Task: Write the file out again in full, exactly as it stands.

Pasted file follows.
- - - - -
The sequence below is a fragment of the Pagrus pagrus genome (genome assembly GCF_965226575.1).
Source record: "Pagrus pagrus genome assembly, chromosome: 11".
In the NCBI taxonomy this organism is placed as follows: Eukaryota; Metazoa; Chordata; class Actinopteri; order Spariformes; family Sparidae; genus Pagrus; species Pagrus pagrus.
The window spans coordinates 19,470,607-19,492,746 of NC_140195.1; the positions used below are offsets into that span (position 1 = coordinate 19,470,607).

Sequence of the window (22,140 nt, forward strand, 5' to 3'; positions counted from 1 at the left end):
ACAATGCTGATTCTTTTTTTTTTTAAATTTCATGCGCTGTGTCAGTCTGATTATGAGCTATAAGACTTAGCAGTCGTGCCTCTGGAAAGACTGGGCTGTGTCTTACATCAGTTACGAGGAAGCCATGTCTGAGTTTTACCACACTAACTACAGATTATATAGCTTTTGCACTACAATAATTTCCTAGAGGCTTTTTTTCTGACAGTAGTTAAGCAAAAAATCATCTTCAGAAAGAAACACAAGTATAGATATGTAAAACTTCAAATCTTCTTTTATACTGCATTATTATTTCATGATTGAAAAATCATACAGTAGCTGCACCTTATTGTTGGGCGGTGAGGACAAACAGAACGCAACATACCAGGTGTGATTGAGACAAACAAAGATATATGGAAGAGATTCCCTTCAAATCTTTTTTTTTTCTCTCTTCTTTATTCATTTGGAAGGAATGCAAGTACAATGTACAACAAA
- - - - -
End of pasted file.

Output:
The sequence below is a fragment of the Pagrus pagrus genome (genome assembly GCF_965226575.1).
Source record: "Pagrus pagrus genome assembly, chromosome: 11".
In the NCBI taxonomy this organism is placed as follows: Eukaryota; Metazoa; Chordata; class Actinopteri; order Spariformes; family Sparidae; genus Pagrus; species Pagrus pagrus.
The window spans coordinates 19,470,607-19,492,746 of NC_140195.1; the positions used below are offsets into that span (position 1 = coordinate 19,470,607).

Sequence of the window (22,140 nt, forward strand, 5' to 3'; positions counted from 1 at the left end):
ACAATGCTGATTCTTTTTTTTTTTAAATTTCATGCGCTGTGTCAGTCTGATTATGAGCTATAAGACTTAGCAGTCGTGCCTCTGGAAAGACTGGGCTGTGTCTTACATCAGTTACGAGGAAGCCATGTCTGAGTTTTACCACACTAACTACAGATTATATAGCTTTTGCACTACAATAATTTCCTAGAGGCTTTTTTTCTGACAGTAGTTAAGCAAAAAATCATCTTCAGAAAGAAACACAAGTATAGATATGTAAAACTTCAAATCTTCTTTTATACTGCATTATTATTTCATGATTGAAAAATCATACAGTAGCTGCACCTTATTGTTGGGCGGTGAGGACAAACAGAACGCAACATACCAGGTGTGATTGAGACAAACAAAGATATATGGAAGAGATTCCCTTCAAATCTTTTTTTTTTCTCTCTTCTTTATTCATTTGGAAGGAATGCAAGTACAATGTACAACAAA